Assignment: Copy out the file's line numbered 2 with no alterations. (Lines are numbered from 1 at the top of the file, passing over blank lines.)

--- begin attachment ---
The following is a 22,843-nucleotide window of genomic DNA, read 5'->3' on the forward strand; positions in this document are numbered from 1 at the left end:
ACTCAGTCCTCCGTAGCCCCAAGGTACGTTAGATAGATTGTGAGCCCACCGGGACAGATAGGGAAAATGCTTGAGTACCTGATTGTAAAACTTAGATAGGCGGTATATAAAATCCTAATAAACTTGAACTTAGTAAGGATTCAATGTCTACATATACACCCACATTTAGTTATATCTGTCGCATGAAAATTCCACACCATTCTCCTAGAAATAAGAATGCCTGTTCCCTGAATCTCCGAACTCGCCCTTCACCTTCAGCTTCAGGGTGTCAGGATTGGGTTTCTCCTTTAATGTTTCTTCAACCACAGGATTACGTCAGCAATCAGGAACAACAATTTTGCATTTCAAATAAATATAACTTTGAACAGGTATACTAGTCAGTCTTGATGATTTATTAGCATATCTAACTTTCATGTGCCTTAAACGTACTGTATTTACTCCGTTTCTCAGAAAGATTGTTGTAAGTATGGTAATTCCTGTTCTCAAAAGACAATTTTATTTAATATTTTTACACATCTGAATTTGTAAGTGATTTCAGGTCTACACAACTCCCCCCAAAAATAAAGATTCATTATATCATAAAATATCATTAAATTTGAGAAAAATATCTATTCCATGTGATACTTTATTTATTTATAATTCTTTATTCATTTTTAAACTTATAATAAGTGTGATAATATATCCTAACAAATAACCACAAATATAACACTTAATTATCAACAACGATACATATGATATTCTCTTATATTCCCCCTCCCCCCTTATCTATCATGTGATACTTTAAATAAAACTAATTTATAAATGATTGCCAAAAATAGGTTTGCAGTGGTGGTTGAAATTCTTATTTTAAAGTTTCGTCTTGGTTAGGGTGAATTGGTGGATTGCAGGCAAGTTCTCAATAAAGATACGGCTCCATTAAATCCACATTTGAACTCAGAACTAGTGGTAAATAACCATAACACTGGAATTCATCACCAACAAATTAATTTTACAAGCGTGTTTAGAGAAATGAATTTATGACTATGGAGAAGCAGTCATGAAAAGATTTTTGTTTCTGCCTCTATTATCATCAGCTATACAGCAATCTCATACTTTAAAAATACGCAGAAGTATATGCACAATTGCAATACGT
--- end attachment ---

ACTCAGTCCTCCGTAGCCCCAAGGTACGTTAGATAGATTGTGAGCCCACCGGGACAGATAGGGAAAATGCTTGAGTACCTGATTGTAAAACTTAGATAGGCGGTATATAAAATCCTAATAAACTTGAACTTAGTAAGGATTCAATGTCTACATATACACCCACATTTAGTTATATCTGTCGCATGAAAATTCCACACCATTCTCCTAGAAATAAGAATGCCTGTTCCCTGAATCTCCGAACTCGCCCTTCACCTTCAGCTTCAGGGTGTCAGGATTGGGTTTCTCCTTTAATGTTTCTTCAACCACAGGATTACGTCAGCAATCAGGAACAACAATTTTGCATTTCAAATAAATATAACTTTGAACAGGTATACTAGTCAGTCTTGATGATTTATTAGCATATCTAACTTTCATGTGCCTTAAACGTACTGTATTTACTCCGTTTCTCAGAAAGATTGTTGTAAGTATGGTAATTCCTGTTCTCAAAAGACAATTTTATTTAATATTTTTACACATCTGAATTTGTAAGTGATTTCAGGTCTACACAACTCCCCCCAAAAATAAAGATTCATTATATCATAAAATATCATTAAATTTGAGAAAAATATCTATTCCATGTGATACTTTATTTATTTATAATTCTTTATTCATTTTTAAACTTATAATAAGTGTGATAATATATCCTAACAAATAACCACAAATATAACACTTAATTATCAACAACGATACATATGATATTCTCTTATATTCCCCCTCCCCCCTTATCTATCATGTGATACTTTAAATAAAACTAATTTATAAATGATTGCCAAAAATAGGTTTGCAGTGGTGGTTGAAATTCTTATTTTAAAGTTTCGTCTTGGTTAGGGTGAATTGGTGGATTGCAGGCAAGTTCTCAATAAAGATACGGCTCCATTAAATCCACATTTGAACTCAGAACTAGTGGTAAATAACCATAACACTGGAATTCATCACCAACAAATTAATTTTACAAGCGTGTTTAGAGAAATGAATTTATGACTATGGAGAAGCAGTCATGAAAAGATTTTTGTTTCTGCCTCTATTATCATCAGCTATACAGCAATCTCATACTTTAAAAATACGCAGAAGTATATGCACAATTGCAATACGT